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Investing/Strategies / Retirement Investing
|Subject: Re: Hi gang... wow!!!||Date: 9/14/2013 8:02 PM|
|Author: Dwdonhoff||Number: 72844 of 76106|
But, Dave, the decline could be more or it could be less.
True... all we know for *sure* is that the S&P has frequently peeled off 40-45%, and as deep as 53%. Prior to the 53% selloff, it had no history of ever dropping that far. Today it has no history of ever dropping 60% also (just like its previous lack of proof at 53%.)
You have to pick *some* level of realistic volatility expectation though. If you personally want to fade the S&P history & call it 45% of risk, I think that's aggressive but within reason. If you want to call it 25%, I'd say you're better off going to Vegas, at least you'd get free drinks for your risks.
And money is money, whether you call it "principal" or "reserves." So I don't see how having reserves of $50,000 makes putting your principal at risk more tolerable.
If you can't handle any risk of loss on any of your money... your choices are obvious & narrow. A naked S&P B&H isn't even in the vocabulary for a person like that.
To me, it's a matter of how much risk can one tolerate.
Assuming the point of financial management is to arrive at the point where your safe passive income completely displaces your personal employment income for the expenses of your chosen lifestyle... and you are hoping to achieve this point as many years as possible before you die....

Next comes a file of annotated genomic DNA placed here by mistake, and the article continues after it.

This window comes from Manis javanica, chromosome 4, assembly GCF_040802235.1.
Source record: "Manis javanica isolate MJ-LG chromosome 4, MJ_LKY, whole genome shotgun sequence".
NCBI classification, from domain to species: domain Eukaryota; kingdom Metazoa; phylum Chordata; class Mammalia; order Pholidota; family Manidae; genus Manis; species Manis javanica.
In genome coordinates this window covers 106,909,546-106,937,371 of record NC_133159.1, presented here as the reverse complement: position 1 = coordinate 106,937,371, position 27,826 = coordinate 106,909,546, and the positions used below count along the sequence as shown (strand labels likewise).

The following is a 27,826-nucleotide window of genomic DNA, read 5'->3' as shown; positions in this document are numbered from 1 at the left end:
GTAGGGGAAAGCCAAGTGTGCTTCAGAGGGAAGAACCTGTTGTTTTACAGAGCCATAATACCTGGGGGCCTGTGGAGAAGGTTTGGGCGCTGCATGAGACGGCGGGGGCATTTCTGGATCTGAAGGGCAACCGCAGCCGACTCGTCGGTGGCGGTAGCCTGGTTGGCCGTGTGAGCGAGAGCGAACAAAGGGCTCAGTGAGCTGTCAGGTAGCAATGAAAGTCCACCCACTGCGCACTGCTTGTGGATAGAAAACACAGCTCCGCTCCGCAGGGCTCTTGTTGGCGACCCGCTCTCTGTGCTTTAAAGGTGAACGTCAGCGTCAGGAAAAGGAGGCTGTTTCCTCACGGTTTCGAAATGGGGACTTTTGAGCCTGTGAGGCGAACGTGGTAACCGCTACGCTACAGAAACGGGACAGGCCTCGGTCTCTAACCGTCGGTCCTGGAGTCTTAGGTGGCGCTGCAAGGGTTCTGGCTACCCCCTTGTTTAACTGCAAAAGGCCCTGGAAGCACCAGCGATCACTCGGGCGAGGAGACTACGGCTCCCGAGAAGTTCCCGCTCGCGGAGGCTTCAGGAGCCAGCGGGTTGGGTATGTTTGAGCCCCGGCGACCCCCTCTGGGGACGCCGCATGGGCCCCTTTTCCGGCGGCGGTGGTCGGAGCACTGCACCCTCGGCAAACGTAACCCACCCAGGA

Then you would have a zero tolerance for *relative* risk.
To put it another way;
Assume you have 3 accounts to choose from... all with longterm historical net returns of 10%
Account A has a historical drawdon of 50%
Account B has a historical drawdon of 20%
Account C has a historical drawdon of 0%
Which is preferrable?
How do you determine the *COST* difference between them?
(Because if you can't see that there is a difference in cost, you'll suffer.)
One strategy (S&P B&H) may allow you to end up with more money than the other strategy (insured account) but then again, maybe not.
Not. At least not over the averaging effects of time & laws of large numbers (meaning we're not only comparing various market periods for a single person... but various market periods for a significant population of similar persons, all with their own unique living vagaries.)
The older I get, the less risk I'm willing to bear. Knowing this about myself, I'd rather end up with less, but have it guaranteed, than bear the risk of a 50% (+/-) loss when I can least tolerate it.
Yes, this is a logical place to begin your understanding of risk management... from the point where you are not enticed to "cheat" by assuming you can recover by earning more money to make of for the costs of volatility.
By my calculations--which I still don't know how to post to this board--one would end up with more money with a S&P B&H, but not without a lot of risk of loss at an inopportune time that I'm unwilling to bear.
Nope... not in the current tax environment anyway.
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